This book presents two essays by Nishida Kitaro, translated into English for the first time by John Krummel and Shigenori Nagatomo. Nishida is widely regarded as one of the father figures of modern Japanese philosophy and as the founder of the first distinctly Japanese school of philosophy, the Kyoto school, known for its synthesis of western philosophy, Christian theology, and Buddhist thought. The two essays included here are ''Basho'' from 1926/27 and ''Logic and Life'' from 1936/37. Each essay is divided (...) into several sections and each section is preceded by a synopsis added by the translators. The first essay represents the first systematic articulation of Nishida's philosophy of basho, literally meaning ''place,'' a system of thought that came to be known as ''Nishida philosophy.'' In the second essay, Nishida inquires after the pre-logical origin of what we call logic, which he suggests is to be found within the dialectical unfoldings of world-history and human society. A substantial introduction by John Krummel considers the significance of Nishida as a thinker, discusses the key components of Nishida's philosophy as a whole and its development throughout his life, and contextualizes the translated essays within his oeuvre. The Introduction also places Nishida and his work within the historical context of his time, and highlights the relevance of his ideas to the global circumstances of our day. The publication of these two essays by Nishida, a major figure in world philosophy and the most important philosopher of twentieth-century Japan, will be of significant value to the fields not only of Asian philosophy and East-West comparative philosophy but also of philosophy in general as well as of theology and religious studies. (shrink)
This essay investigates why and how East Asian thought, particularly Chinese thought, has traditionally developed differently from that of Western philosophy by examining the linguistic differences discerned in the Chinese language and Western languages. To accomplish this taks, it focuses on the understanding of "being" that relates to the theoretical thinking of the West and the image-thinking of East Asia, while providing a psychological basis for the latter.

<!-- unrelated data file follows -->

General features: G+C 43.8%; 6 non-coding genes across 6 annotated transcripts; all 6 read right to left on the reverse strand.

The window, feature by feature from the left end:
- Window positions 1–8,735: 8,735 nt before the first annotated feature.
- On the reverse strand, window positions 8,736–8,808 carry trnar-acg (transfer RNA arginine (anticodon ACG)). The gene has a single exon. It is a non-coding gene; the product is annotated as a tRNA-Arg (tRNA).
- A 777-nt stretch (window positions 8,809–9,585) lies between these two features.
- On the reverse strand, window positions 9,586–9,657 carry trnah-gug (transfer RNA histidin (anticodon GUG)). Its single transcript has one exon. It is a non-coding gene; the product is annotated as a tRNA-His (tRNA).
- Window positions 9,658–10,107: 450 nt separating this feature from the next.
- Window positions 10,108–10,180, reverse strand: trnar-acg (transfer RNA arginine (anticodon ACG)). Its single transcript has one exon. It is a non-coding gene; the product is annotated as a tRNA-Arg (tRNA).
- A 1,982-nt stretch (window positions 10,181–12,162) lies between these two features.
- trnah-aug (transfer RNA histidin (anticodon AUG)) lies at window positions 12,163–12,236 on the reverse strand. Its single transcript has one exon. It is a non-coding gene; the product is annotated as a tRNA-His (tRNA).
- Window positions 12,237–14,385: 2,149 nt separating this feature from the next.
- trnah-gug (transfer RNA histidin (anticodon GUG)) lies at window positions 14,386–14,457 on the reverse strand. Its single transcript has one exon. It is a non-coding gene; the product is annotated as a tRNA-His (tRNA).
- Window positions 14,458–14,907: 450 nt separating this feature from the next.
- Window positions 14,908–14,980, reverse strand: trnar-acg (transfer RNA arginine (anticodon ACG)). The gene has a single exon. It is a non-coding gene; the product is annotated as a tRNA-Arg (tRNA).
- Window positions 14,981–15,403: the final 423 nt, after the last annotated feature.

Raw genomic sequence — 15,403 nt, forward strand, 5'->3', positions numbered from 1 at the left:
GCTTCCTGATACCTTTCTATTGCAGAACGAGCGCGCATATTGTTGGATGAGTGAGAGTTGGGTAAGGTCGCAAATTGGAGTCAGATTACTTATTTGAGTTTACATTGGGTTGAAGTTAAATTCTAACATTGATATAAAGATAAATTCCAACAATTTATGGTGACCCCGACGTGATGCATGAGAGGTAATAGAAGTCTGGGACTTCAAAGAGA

: This essay investigates why and how East Asian thought, particularly Chinese thought, has traditionally developed differently from that of Western philosophy by examining the linguistic differences discerned in the Chinese language and Western languages. To accomplish this task, it focuses on the understanding of "being" that relates to the theoretical thinking of the West and the image-thinking of East Asia, while providing a psychological basis for the latter.
This article briefly introduces the phenomena of ki- energy to the Western readers who are not familiar with them, by relying on Yuasa Yasuo's conceptual scheme. Ki- energy has traditionally been an intense thematic focus of various East-Asian fields of human endeavours such as acupuncture medicine, martial arts and meditational training. The article articulates some of the salient features of this energy as it is understood in these fields, while incorporating knowledge of contemporary scientific research on them. It is written (...) with a view to stimulating further research on it, as it carries important implications for addressing many of the issues we face today. (shrink)
This paper attempts to make intelligible the logic contained in the Diamond Sutra. This 'logic' is called the 'logic of not'. It is stated in a propositional form: 'A is not A, therefore it is A'. Since this formulation is contradictory or paradoxical when it is read in light of Aristotelean logic, one might dismiss it as nonsensical. In order to show that it is neither nonsensical nor meaningless, the paper will articulate the philosophical reasons why the Sutra makes its (...) position in this contradictory form. The thesis to be presented is that as long as one understands the 'logic of not' from a dualistic, either-or egological standpoint, it remains contradictory, but in order to properly understand it, one must effect a perspectival shift from the dualistic, egological stance to a non-dualistic, non-egological stance. This thesis is advanced with a broader concern in mind: to reexamine how the self understands itself, how it understands others, and how it understands its intra-ecological relationship with nature. (shrink)